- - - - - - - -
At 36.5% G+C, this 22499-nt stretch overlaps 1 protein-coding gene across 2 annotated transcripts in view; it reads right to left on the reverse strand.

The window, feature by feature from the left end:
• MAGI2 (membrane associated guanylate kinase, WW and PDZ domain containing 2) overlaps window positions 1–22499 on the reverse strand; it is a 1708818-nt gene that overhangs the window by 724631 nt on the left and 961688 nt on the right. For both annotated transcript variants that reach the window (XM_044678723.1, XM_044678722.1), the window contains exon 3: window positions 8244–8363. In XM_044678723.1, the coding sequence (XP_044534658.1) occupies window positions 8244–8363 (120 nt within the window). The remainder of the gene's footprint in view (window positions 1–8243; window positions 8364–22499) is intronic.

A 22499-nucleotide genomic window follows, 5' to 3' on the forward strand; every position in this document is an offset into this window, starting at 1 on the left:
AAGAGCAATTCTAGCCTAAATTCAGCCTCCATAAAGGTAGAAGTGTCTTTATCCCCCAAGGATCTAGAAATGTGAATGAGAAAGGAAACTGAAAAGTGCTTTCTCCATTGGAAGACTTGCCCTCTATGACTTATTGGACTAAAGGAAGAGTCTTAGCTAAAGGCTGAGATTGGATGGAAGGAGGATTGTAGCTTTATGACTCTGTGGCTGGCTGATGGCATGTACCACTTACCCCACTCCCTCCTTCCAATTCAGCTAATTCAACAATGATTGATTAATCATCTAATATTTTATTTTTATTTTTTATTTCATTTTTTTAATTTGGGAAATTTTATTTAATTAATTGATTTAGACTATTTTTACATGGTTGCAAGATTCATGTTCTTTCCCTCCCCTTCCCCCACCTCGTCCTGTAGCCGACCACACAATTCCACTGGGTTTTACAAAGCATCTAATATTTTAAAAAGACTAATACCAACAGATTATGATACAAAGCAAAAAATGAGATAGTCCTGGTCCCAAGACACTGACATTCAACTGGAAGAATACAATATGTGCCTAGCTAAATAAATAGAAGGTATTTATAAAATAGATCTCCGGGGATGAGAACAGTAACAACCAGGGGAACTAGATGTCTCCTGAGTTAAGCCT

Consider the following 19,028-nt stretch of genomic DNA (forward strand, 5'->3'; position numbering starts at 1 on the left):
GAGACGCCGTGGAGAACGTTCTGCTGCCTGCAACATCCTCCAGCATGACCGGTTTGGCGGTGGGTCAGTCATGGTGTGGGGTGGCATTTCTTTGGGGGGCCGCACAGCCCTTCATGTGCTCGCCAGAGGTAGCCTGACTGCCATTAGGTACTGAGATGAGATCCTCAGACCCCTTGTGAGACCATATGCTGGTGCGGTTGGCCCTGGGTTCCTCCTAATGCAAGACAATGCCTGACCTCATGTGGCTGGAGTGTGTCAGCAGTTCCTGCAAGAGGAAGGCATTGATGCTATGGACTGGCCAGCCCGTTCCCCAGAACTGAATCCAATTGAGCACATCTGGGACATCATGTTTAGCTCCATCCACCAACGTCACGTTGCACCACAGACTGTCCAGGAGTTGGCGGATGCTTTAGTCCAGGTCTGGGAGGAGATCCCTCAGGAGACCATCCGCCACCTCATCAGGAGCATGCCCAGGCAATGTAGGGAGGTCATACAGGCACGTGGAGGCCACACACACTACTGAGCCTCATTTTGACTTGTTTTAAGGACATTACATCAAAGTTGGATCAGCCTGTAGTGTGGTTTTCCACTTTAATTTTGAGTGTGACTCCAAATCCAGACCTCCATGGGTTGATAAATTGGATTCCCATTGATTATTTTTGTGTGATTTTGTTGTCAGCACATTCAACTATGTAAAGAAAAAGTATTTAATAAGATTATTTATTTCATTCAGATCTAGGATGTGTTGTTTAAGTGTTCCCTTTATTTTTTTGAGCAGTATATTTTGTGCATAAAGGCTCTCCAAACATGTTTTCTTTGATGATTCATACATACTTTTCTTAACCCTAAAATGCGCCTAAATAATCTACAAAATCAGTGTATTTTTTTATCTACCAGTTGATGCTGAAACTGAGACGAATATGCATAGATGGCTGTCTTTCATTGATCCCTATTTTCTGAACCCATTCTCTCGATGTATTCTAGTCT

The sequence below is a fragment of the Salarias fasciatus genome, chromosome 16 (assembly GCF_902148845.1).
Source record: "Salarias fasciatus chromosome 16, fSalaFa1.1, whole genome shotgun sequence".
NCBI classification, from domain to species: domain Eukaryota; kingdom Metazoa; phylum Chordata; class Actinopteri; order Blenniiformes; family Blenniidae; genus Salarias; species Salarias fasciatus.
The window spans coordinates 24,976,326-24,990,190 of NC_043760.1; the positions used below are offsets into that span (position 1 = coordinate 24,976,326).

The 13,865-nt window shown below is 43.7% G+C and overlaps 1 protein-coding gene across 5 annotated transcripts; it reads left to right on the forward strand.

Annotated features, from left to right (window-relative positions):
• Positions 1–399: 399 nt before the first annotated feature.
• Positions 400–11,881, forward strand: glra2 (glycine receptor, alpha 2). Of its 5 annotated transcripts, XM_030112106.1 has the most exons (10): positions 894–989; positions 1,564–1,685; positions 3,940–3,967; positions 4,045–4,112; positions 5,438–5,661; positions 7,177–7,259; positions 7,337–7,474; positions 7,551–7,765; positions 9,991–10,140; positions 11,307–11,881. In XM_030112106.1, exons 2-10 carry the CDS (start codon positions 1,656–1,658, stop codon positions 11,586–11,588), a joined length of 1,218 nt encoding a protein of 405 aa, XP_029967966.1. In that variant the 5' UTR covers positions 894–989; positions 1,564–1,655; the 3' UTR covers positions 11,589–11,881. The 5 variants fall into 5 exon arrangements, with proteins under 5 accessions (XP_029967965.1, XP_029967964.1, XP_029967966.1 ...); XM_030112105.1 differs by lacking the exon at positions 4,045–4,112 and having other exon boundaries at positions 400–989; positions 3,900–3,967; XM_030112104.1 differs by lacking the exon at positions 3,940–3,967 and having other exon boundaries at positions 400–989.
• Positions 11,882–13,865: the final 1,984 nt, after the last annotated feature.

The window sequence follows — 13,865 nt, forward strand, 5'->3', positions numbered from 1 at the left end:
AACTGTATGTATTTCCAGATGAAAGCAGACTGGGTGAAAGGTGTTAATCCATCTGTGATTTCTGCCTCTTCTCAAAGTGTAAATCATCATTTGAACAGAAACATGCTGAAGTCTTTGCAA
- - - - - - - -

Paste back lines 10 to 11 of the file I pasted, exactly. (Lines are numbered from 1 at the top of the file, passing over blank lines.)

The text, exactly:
NCBI classification, from domain to species: domain Eukaryota; kingdom Metazoa; phylum Chordata; class Actinopteri; order Blenniiformes; family Blenniidae; genus Salarias; species Salarias fasciatus.
The window spans coordinates 24,976,326-24,990,190 of NC_043760.1; the positions used below are offsets into that span (position 1 = coordinate 24,976,326).